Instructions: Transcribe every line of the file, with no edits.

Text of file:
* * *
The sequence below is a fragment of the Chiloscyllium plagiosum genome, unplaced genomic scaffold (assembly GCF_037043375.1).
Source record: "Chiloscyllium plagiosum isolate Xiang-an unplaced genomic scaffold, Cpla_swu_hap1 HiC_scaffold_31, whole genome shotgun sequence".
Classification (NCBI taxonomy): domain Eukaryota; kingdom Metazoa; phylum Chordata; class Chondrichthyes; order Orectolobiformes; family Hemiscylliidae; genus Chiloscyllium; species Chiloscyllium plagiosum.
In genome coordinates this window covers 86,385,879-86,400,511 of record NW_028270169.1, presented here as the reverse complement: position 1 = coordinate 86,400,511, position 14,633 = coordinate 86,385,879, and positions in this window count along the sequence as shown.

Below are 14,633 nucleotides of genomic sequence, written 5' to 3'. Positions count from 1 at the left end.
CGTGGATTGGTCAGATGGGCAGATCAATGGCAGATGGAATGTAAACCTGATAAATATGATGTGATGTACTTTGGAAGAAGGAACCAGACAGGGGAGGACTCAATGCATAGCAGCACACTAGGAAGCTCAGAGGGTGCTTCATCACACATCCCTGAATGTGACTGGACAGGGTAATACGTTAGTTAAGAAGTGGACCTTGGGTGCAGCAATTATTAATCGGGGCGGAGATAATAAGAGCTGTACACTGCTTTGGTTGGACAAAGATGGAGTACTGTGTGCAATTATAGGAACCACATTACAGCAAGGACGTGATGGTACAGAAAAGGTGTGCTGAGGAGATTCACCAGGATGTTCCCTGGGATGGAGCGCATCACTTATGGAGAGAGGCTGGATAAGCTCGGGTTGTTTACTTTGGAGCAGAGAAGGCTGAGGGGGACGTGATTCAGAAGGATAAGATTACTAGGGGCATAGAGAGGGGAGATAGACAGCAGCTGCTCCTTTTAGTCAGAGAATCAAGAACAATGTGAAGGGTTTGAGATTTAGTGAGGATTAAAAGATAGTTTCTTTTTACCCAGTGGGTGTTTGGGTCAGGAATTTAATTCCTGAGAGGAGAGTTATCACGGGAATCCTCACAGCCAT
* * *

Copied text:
The sequence below is a fragment of the Chiloscyllium plagiosum genome, unplaced genomic scaffold (assembly GCF_037043375.1).
Source record: "Chiloscyllium plagiosum isolate Xiang-an unplaced genomic scaffold, Cpla_swu_hap1 HiC_scaffold_31, whole genome shotgun sequence".
Classification (NCBI taxonomy): domain Eukaryota; kingdom Metazoa; phylum Chordata; class Chondrichthyes; order Orectolobiformes; family Hemiscylliidae; genus Chiloscyllium; species Chiloscyllium plagiosum.
In genome coordinates this window covers 86,385,879-86,400,511 of record NW_028270169.1, presented here as the reverse complement: position 1 = coordinate 86,400,511, position 14,633 = coordinate 86,385,879, and positions in this window count along the sequence as shown.

Below are 14,633 nucleotides of genomic sequence, written 5' to 3'. Positions count from 1 at the left end.
CGTGGATTGGTCAGATGGGCAGATCAATGGCAGATGGAATGTAAACCTGATAAATATGATGTGATGTACTTTGGAAGAAGGAACCAGACAGGGGAGGACTCAATGCATAGCAGCACACTAGGAAGCTCAGAGGGTGCTTCATCACACATCCCTGAATGTGACTGGACAGGGTAATACGTTAGTTAAGAAGTGGACCTTGGGTGCAGCAATTATTAATCGGGGCGGAGATAATAAGAGCTGTACACTGCTTTGGTTGGACAAAGATGGAGTACTGTGTGCAATTATAGGAACCACATTACAGCAAGGACGTGATGGTACAGAAAAGGTGTGCTGAGGAGATTCACCAGGATGTTCCCTGGGATGGAGCGCATCACTTATGGAGAGAGGCTGGATAAGCTCGGGTTGTTTACTTTGGAGCAGAGAAGGCTGAGGGGGACGTGATTCAGAAGGATAAGATTACTAGGGGCATAGAGAGGGGAGATAGACAGCAGCTGCTCCTTTTAGTCAGAGAATCAAGAACAATGTGAAGGGTTTGAGATTTAGTGAGGATTAAAAGATAGTTTCTTTTTACCCAGTGGGTGTTTGGGTCAGGAATTTAATTCCTGAGAGGAGAGTTATCACGGGAATCCTCACAGCCAT